Retraction Watch

Tracking retractions as a window into the scientific process

Archive for the ‘oncogene (journal)’ Category

Fudged figures sink breast cancer paper

with 22 comments

oncogeneA prestigious cancer journal has pulled an article over “concerns” regarding some of the figures, which PubPeer commenters had tagged as suspect.

A few weeks after the paper was published on June 9, comments on PubPeer began accumulating. Commenters called out both potentially manipulated and repeated images. The exact timeline is not clear, because Oncogene does not list a date on the retraction notice, but by August 29 the paper had been retracted.

Here’s the notice for “IL-6 secreted by cancer-associated fibroblasts induces tamoxifen resistance in luminal breast cancer,” by researchers at Shanghai Jiaotong University School of Medicine and Ruijin Hospital, both in Shanghai, China, and the University of Michigan: Read the rest of this entry »

UT-Southwestern cancer researchers up to 8 retractions

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oncogeneA group at the University of Texas Southwestern led by Adi F. Gazdar that found evidence of inappropriate image manipulation in a number of their papers has retracted its seventh and eighth studies.

Here’s the notice for 2005’s “Aberrant methylation profile of human malignant mesotheliomas and its relationship to SV40 infection,” in Oncogene: Read the rest of this entry »

Brutal honesty: Author takes to PubPeer to announce retraction — and tells us she’ll lose PhD, professorship

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Eriko Suzuki

Eriko Suzuki

Over the past week, there have been a number of comments on PubPeer — a site of which we’re big fans — about a 2007 paper in Oncogene.

The comments suggested that the figures in the paper had problems. Some bands seemed to be duplicated, and one of the images looked very much like that of another paper.

Then, today, first author Eriko Suzuki left this comment: Read the rest of this entry »

Shigeaki Kato up to 23 retractions

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katoShigeaki Kato, the former University of Tokyo endocrinology researcher found to have manipulated images in dozens of papers, has six more retractions, bringing his total to 23.

Five of them appear in Molecular and Cellular Biology: Read the rest of this entry »

Lifted figure prompts retraction of Oncogene paper by Roman-Gomez

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onc_cimageThe journal Oncogene has retracted a 2005 paper from a group led by Jose Roman-Gomez, a Spanish researcher who appears to be a serial image manipulator/misappropriator.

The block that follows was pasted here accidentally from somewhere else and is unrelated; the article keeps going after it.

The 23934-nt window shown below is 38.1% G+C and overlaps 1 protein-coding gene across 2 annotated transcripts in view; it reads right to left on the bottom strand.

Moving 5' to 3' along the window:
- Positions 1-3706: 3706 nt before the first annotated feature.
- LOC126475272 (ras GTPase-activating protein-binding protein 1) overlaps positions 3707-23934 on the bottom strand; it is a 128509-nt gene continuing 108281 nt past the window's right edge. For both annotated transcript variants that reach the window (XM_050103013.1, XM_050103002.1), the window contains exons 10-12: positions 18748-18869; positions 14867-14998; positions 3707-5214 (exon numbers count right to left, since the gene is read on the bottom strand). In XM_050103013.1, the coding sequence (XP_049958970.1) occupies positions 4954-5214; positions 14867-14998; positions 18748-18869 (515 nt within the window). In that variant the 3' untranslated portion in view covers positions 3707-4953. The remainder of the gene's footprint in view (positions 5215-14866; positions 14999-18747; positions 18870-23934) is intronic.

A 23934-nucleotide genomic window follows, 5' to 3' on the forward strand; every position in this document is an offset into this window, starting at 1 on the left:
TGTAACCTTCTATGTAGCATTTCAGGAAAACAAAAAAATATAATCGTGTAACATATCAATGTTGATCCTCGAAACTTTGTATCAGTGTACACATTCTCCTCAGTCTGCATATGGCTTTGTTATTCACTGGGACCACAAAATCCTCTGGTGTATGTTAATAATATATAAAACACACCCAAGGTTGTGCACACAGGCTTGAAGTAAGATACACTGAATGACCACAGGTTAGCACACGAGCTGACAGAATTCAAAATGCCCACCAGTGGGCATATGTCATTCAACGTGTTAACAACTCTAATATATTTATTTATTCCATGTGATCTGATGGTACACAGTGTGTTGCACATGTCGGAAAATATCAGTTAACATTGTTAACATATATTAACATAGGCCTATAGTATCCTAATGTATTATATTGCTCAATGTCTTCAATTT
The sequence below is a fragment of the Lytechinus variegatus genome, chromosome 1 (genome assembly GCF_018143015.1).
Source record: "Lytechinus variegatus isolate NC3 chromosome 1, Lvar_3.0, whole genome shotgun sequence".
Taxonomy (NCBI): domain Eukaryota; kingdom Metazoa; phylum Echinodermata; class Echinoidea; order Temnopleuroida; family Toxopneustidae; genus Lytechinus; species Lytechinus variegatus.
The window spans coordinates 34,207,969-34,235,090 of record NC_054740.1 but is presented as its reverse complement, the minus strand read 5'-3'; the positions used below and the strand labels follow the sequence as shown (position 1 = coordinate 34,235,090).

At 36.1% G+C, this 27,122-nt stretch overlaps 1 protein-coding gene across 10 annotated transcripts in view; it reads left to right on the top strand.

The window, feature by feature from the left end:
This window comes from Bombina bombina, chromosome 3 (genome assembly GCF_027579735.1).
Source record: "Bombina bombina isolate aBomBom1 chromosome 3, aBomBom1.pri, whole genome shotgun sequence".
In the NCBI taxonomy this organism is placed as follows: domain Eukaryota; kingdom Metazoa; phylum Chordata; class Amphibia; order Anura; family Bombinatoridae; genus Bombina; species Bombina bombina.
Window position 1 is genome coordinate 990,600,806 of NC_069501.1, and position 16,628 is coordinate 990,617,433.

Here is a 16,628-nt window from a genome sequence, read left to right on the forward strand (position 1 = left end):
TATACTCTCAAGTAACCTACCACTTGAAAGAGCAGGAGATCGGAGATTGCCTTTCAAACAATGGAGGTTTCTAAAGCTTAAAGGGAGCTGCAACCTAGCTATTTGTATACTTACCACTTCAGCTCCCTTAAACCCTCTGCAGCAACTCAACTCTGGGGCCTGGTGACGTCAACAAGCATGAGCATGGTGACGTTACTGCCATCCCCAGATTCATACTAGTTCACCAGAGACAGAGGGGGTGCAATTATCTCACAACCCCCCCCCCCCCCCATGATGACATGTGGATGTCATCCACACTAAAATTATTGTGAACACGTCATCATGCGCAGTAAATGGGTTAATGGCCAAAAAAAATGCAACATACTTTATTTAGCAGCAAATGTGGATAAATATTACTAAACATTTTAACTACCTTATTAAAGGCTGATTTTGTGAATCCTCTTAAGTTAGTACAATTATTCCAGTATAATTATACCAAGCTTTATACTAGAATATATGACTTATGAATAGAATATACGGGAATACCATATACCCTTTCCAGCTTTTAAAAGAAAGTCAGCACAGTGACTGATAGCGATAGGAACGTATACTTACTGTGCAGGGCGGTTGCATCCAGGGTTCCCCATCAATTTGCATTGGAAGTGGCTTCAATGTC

The article, “Promoter hypomethylation of the LINE-1 retrotransposable elements activates sense/antisense transcription and marks the progression of chronic myeloid leukemia,” was published online in September 2005 and has been cited 106 times, according to Thomson Scientific’s Web of Knowledge.

Now comes this: Read the rest of this entry »

Why retraction notices matter: Group’s repeated misuse of figures gets different play from five journals

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For some journals, thorough retraction notices are the rule — and, when misconduct is involved, the price authors pay for abusing the trust of the editors and the readers. Others seem to take a more casual approach. Guess which we think is best.

Consider the case of a group of researchers in China led by Tan Jinquan, an immune system expert at Wuhan University. Over the past two years or so, Jinquan and colleagues have lost no fewer than a half-dozen papers containing evidence of image manipulation. But, depending on the journal pulling the articles, you might not know it.

Read the rest of this entry »

Two papers to be retracted after ORI finds misconduct by Boston University cancer researcher

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courtesy Nature Publishing Group

The U.S. Department of Health and Human Services’ Office of Research Integrity (ORI) has found that a Boston University cancer researcher made up experiments reported in two papers funded by National Cancer Institute and National Institutes of Health grants. According to the ORI notice:

Sheng Wang, PhD, Boston University School of Medicine Cancer Research Center: Based on the Respondent’s acceptance of ORI’s research misconduct findings, ORI found that Dr. Sheng Wang, who has been an Assistant Professor, Department of Medicine, Boston University School of Medicine Cancer Research Center (BUSM), engaged in research misconduct in research supported by National Cancer Institute (NCI), National Institutes of Health (NIH), grants R01 CA102940 and R01 CA101992.

The two papers were: Read the rest of this entry »